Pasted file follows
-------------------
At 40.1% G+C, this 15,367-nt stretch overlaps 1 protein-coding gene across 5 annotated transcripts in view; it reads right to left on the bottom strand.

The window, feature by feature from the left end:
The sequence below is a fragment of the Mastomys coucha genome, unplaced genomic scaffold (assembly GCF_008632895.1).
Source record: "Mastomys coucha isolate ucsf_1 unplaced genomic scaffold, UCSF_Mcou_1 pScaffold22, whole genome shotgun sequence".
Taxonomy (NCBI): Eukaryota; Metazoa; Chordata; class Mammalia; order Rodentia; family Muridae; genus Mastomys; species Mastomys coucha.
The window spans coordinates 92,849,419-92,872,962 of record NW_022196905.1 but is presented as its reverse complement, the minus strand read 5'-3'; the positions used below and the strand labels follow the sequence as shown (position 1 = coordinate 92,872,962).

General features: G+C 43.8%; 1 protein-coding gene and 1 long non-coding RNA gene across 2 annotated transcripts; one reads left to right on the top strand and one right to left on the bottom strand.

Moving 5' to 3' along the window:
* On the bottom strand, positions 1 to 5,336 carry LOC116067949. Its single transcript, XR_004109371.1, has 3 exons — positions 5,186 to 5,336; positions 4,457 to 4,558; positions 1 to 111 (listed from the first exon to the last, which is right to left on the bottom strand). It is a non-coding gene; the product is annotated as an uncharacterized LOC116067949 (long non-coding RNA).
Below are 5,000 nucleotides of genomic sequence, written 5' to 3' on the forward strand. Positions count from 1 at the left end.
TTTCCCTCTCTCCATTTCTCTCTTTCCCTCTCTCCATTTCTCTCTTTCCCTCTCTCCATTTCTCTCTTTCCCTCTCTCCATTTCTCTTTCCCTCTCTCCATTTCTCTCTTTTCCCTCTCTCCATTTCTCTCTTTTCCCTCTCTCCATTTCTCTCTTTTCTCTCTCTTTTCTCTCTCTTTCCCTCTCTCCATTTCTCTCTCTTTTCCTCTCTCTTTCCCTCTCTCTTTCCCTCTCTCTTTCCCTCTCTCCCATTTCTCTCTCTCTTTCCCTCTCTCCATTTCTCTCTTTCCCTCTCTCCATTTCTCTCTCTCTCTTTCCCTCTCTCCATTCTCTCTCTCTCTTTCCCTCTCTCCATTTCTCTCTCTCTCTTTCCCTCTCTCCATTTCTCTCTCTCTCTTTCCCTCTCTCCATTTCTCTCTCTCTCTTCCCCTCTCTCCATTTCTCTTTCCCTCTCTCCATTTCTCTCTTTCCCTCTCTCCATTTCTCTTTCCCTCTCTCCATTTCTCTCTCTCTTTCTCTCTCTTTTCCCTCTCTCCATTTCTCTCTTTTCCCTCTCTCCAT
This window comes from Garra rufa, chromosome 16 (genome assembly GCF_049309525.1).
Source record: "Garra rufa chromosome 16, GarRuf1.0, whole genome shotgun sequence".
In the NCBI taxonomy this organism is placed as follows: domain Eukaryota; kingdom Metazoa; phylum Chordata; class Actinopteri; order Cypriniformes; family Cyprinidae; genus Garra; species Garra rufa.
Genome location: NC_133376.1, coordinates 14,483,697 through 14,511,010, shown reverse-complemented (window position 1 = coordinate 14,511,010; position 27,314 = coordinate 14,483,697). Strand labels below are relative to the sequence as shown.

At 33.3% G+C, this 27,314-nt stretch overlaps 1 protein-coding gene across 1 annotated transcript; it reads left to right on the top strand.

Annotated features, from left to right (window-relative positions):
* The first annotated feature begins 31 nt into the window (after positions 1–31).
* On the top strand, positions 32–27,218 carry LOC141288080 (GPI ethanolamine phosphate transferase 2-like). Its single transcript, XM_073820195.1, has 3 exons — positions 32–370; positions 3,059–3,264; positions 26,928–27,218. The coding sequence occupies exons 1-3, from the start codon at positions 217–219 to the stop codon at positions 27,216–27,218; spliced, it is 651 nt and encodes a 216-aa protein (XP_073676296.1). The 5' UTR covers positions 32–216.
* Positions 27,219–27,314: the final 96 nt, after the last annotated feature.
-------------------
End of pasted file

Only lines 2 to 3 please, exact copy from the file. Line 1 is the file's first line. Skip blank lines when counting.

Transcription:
The window, feature by feature from the left end:
The sequence below is a fragment of the Mastomys coucha genome, unplaced genomic scaffold (assembly GCF_008632895.1).